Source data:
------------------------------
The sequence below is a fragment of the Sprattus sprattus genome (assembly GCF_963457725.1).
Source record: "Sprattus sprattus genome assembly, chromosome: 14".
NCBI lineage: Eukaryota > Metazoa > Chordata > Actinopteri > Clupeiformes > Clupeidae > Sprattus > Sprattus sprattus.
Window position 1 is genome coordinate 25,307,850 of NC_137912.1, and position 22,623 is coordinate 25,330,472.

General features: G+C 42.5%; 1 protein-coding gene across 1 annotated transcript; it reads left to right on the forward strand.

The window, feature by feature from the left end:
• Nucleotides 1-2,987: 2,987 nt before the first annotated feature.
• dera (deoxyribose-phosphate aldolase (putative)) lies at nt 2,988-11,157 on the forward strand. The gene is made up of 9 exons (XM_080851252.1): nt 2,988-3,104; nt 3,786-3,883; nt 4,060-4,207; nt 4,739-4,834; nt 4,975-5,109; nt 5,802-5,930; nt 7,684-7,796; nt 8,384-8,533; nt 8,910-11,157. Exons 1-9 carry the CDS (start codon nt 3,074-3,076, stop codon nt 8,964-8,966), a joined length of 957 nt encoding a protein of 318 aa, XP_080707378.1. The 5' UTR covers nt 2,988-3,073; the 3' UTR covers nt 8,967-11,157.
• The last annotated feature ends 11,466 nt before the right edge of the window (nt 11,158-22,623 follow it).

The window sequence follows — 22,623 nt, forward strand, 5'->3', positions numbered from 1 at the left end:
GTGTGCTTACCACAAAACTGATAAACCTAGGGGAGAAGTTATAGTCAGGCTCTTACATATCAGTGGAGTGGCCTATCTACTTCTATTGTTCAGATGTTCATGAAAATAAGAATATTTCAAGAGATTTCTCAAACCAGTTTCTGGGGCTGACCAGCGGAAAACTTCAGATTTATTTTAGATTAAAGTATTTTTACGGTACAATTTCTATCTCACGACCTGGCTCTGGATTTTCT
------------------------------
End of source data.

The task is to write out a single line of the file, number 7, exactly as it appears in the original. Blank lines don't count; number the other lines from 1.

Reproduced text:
• Nucleotides 1-2,987: 2,987 nt before the first annotated feature.